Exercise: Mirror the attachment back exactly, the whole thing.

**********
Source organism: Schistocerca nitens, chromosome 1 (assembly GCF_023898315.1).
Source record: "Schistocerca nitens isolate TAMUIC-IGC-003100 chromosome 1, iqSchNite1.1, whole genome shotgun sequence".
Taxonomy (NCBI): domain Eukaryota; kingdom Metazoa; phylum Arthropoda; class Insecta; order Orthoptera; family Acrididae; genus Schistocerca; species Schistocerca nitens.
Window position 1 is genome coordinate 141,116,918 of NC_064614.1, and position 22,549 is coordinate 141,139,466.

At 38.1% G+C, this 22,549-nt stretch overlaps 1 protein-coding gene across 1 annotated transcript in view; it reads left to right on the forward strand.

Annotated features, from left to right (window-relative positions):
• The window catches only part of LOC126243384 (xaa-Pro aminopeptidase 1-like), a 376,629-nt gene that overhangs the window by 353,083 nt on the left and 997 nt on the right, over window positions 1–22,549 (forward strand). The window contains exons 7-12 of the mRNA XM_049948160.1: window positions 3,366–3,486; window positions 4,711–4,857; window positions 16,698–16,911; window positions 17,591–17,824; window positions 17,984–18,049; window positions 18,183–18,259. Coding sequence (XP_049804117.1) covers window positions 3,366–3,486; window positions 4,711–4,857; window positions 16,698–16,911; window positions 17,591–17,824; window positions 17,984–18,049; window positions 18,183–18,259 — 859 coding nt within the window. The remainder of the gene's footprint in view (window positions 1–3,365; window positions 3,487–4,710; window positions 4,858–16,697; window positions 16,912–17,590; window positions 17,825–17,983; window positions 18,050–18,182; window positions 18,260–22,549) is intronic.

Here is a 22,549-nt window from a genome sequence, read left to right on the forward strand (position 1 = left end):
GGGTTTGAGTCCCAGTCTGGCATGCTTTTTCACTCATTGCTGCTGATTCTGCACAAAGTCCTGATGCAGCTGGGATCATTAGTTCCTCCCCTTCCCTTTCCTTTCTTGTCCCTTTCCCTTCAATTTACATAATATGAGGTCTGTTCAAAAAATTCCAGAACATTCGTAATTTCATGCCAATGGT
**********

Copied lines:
Source organism: Schistocerca nitens, chromosome 1 (assembly GCF_023898315.1).
Source record: "Schistocerca nitens isolate TAMUIC-IGC-003100 chromosome 1, iqSchNite1.1, whole genome shotgun sequence".
Taxonomy (NCBI): domain Eukaryota; kingdom Metazoa; phylum Arthropoda; class Insecta; order Orthoptera; family Acrididae; genus Schistocerca; species Schistocerca nitens.
Window position 1 is genome coordinate 141,116,918 of NC_064614.1, and position 22,549 is coordinate 141,139,466.

At 38.1% G+C, this 22,549-nt stretch overlaps 1 protein-coding gene across 1 annotated transcript in view; it reads left to right on the forward strand.

Annotated features, from left to right (window-relative positions):
• The window catches only part of LOC126243384 (xaa-Pro aminopeptidase 1-like), a 376,629-nt gene that overhangs the window by 353,083 nt on the left and 997 nt on the right, over window positions 1–22,549 (forward strand). The window contains exons 7-12 of the mRNA XM_049948160.1: window positions 3,366–3,486; window positions 4,711–4,857; window positions 16,698–16,911; window positions 17,591–17,824; window positions 17,984–18,049; window positions 18,183–18,259. Coding sequence (XP_049804117.1) covers window positions 3,366–3,486; window positions 4,711–4,857; window positions 16,698–16,911; window positions 17,591–17,824; window positions 17,984–18,049; window positions 18,183–18,259 — 859 coding nt within the window. The remainder of the gene's footprint in view (window positions 1–3,365; window positions 3,487–4,710; window positions 4,858–16,697; window positions 16,912–17,590; window positions 17,825–17,983; window positions 18,050–18,182; window positions 18,260–22,549) is intronic.

Here is a 22,549-nt window from a genome sequence, read left to right on the forward strand (position 1 = left end):
GGGTTTGAGTCCCAGTCTGGCATGCTTTTTCACTCATTGCTGCTGATTCTGCACAAAGTCCTGATGCAGCTGGGATCATTAGTTCCTCCCCTTCCCTTTCCTTTCTTGTCCCTTTCCCTTCAATTTACATAATATGAGGTCTGTTCAAAAAATTCCAGAACATTCGTAATTTCATGCCAATGGT